Performance Foundry hour at WordCamp Lisbon
WordCamp Lisbon gave Performance Foundry a chance to get three remote workers together, and present on WooCommerce and best agency business practice.Read More
Last week I went to Paris for my first WordCamp Europe. It was one of the biggest so far, with 3000 attendees, and it was great.
After being a part of the organising team of local Portuguese WordCamps it was nice to see some familiar faces and to experience a WordPress event of this size.
WordCamps are about learning, connecting to people and contributing to WordPress, and in this event there was place for all of that.
The event started with “Contributor Day”, a smaller side event that aims solely to contribute to WordPress in its various areas, from marketing, design, documentation to core development. I started by attending a couple of workshops about localization, a very important (but sometimes forgotten) topic, as this is the feature that allows WordPress to talk in your language.
The next day was the first official conference day, and it was time for me to to meet Robin in person for the first time. Robin is another Performance Foundry WordPress developer, he’s an awesome guy who came from Poland for the event.
The highlight of that day was the talk from Otto about using Xdebug and PHP profiling for improving WordPress performance. It’s always good to get to know other approaches to profiling and some alternative tools from the ones we use everyday to improve and maintain our clients’ websites blazing fast.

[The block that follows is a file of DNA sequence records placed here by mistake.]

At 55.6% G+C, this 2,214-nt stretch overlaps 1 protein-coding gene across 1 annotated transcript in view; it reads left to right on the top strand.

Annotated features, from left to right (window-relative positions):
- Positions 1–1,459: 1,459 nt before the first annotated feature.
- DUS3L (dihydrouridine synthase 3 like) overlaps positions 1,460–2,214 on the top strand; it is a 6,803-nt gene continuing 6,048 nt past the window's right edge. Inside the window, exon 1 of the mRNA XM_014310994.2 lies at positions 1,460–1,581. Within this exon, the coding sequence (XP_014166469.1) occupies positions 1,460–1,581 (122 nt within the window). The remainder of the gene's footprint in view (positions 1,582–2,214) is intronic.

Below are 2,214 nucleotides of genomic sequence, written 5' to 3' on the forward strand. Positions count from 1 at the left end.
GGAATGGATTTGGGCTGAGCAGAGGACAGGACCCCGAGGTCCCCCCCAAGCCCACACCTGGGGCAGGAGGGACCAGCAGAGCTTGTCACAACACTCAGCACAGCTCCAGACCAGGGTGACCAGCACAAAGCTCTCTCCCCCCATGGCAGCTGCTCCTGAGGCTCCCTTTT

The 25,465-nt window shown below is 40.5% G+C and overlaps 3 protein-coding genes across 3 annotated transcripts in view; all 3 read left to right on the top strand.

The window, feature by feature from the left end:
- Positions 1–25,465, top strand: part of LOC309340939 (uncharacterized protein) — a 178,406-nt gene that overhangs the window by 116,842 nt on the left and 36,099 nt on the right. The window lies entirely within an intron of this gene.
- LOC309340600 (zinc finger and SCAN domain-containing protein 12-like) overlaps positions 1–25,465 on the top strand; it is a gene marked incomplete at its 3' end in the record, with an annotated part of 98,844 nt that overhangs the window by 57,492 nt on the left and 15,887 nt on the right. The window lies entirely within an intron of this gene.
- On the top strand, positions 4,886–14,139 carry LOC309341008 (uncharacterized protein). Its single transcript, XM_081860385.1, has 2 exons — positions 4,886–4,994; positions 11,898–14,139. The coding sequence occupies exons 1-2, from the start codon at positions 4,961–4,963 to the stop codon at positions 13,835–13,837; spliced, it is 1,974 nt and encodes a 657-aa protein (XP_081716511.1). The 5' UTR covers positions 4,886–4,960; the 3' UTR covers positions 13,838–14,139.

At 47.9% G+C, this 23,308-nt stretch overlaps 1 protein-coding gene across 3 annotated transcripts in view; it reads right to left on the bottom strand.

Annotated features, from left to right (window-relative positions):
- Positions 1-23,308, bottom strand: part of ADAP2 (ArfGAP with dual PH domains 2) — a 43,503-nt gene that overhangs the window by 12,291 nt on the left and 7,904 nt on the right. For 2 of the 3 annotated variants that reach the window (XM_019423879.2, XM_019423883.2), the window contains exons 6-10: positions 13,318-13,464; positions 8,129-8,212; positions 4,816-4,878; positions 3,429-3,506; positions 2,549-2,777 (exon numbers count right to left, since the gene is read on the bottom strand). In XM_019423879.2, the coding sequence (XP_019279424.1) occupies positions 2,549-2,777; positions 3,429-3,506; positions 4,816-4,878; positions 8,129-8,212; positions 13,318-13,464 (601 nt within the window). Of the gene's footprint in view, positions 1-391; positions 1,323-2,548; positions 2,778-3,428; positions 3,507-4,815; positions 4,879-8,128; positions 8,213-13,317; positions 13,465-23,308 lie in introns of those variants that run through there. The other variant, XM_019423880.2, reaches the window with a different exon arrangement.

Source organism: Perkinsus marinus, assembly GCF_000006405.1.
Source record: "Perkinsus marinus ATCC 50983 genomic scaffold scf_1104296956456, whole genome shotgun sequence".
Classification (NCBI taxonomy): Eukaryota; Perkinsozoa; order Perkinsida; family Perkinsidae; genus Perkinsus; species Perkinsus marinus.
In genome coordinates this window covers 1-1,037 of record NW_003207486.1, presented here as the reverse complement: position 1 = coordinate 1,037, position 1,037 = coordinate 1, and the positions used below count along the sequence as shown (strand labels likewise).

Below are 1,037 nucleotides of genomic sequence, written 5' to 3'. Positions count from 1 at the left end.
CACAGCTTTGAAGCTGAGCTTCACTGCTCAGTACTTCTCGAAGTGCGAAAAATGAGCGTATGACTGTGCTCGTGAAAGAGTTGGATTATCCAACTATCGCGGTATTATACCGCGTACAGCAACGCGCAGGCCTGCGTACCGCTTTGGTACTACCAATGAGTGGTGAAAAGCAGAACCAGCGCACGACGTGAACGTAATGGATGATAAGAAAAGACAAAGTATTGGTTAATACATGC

Then Saturday arrived, too quickly to be honest! This was the highlights day and it started with Nacin’s talk right at 9am, where he shared with us the importance of talking to clients and understanding their real needs for the projects we’re working on with them. This was accompanied by some interesting real-life examples of things that happened while he was working at the US Digital Service.
The last talk I saw was the interview with Matt Mullenweg, WordPress co-founder and Automattic founder — always an important voice in defining WordPress’s future.
The biggest highlight of the talk was “Project Gutenberg”, the future WordPress editor, which is already available to test as a plugin. (But don’t run this on a production site!)
It’s looking very good and it’s exciting to see that finally we’ll have a great-looking and feature-filled editor in WordPress! Psst, we’re already working on how to take advantage of it in our future website projects and plugins.
As usual I left WordCamp with the feeling that WordPress is here to stay, to get bigger and to conquer the internet even further. And everyone should and can contribute to that in their own way.